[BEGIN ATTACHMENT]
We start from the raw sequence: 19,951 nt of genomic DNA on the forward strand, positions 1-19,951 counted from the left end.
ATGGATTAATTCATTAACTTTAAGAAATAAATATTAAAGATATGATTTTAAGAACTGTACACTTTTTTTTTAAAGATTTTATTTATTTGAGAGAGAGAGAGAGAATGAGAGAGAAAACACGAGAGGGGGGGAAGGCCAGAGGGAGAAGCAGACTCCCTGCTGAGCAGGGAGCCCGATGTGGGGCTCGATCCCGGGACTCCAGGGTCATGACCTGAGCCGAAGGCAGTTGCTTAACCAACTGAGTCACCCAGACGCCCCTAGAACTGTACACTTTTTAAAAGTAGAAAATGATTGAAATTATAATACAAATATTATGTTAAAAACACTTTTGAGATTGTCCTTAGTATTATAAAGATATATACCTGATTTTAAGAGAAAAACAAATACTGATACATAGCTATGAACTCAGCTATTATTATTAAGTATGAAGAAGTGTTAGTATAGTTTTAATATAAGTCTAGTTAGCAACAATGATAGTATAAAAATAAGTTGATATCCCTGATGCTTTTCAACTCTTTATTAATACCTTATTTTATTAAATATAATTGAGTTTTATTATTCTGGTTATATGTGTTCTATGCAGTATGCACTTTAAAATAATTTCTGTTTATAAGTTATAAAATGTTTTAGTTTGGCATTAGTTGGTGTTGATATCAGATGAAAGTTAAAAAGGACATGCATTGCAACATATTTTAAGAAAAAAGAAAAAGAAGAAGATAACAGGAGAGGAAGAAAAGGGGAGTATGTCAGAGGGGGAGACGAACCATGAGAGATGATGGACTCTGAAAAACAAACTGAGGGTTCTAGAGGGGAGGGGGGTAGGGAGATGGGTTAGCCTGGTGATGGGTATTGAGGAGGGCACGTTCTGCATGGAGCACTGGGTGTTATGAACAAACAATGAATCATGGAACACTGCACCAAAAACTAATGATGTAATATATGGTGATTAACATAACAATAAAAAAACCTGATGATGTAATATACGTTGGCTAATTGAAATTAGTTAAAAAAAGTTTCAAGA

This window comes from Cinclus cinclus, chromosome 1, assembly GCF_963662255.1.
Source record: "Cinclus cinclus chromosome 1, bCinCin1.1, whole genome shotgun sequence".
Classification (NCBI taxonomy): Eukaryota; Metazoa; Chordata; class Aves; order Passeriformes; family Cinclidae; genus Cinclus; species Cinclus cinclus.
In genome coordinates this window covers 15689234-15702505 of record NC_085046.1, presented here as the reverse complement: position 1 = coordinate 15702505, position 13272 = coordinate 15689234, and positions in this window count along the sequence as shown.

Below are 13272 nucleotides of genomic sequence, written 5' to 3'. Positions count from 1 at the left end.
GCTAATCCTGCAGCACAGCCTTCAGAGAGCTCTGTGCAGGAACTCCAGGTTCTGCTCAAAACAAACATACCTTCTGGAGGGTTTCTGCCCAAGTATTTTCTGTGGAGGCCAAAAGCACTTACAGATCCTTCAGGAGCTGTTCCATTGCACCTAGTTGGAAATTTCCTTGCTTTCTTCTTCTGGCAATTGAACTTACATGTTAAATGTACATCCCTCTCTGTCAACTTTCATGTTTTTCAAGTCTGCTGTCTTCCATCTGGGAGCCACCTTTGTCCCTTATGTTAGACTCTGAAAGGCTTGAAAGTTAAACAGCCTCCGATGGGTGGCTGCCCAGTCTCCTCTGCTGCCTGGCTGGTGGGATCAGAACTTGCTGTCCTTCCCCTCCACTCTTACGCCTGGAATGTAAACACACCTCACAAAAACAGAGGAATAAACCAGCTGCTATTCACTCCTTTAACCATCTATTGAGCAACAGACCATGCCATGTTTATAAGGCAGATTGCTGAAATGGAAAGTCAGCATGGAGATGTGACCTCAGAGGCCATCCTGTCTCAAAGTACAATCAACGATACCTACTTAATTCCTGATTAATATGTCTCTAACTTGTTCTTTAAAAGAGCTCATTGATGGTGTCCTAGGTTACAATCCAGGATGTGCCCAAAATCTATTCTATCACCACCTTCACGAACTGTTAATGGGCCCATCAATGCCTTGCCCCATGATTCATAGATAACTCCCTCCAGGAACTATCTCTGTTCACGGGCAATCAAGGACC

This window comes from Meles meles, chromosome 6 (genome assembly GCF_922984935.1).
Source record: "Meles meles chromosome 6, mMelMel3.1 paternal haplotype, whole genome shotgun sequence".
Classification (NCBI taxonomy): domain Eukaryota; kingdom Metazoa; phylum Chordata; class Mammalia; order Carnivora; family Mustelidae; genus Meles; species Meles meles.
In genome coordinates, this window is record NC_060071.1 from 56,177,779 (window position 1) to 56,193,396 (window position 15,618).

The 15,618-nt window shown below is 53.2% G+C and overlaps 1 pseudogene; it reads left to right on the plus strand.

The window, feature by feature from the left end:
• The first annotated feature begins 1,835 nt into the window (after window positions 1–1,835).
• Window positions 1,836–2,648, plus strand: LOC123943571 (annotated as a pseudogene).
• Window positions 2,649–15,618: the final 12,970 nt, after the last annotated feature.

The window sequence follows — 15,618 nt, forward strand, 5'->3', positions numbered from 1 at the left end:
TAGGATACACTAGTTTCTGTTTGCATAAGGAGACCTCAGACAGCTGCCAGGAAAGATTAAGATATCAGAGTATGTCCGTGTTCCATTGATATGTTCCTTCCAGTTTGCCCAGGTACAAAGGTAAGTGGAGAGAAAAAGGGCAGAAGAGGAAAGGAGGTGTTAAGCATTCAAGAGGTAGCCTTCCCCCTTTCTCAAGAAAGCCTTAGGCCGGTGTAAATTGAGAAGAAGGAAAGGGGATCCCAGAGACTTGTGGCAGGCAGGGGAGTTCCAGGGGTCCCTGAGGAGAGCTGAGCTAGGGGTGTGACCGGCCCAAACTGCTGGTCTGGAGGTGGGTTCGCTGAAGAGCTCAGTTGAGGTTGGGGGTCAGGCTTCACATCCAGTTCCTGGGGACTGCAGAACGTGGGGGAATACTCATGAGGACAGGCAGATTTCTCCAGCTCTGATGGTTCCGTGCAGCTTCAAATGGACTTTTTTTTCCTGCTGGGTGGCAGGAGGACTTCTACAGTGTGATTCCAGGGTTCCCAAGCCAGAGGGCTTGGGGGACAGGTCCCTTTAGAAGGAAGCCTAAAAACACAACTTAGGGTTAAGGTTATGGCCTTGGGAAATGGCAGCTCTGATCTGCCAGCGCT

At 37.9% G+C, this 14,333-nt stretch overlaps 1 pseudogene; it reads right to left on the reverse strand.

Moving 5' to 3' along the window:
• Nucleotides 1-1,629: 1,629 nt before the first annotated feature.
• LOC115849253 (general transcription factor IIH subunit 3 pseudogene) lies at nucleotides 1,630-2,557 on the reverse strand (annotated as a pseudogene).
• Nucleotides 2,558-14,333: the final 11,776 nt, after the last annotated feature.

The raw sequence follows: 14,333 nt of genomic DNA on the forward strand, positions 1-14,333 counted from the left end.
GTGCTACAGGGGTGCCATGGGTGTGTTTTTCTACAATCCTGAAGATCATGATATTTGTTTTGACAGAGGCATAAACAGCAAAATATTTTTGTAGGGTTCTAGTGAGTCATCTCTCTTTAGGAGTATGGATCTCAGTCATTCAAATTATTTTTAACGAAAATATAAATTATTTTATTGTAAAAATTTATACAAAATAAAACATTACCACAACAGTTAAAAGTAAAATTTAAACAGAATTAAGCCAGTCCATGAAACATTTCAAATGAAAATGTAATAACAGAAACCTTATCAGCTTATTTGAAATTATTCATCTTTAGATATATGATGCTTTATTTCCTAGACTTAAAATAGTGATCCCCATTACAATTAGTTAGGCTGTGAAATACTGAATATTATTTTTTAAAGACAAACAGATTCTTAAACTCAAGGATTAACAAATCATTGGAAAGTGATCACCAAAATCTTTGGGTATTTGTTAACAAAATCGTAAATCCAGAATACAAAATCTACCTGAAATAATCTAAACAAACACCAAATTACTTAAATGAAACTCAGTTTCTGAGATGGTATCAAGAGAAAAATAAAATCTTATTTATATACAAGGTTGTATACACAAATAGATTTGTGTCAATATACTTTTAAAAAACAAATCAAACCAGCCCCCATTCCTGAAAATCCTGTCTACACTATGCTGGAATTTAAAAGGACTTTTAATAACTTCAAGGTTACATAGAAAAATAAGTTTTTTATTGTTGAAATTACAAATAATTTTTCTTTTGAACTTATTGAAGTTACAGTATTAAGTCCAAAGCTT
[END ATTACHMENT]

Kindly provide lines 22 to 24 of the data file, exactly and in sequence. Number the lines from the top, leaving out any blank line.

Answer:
• Nucleotides 1-1,629: 1,629 nt before the first annotated feature.
• LOC115849253 (general transcription factor IIH subunit 3 pseudogene) lies at nucleotides 1,630-2,557 on the reverse strand (annotated as a pseudogene).
• Nucleotides 2,558-14,333: the final 11,776 nt, after the last annotated feature.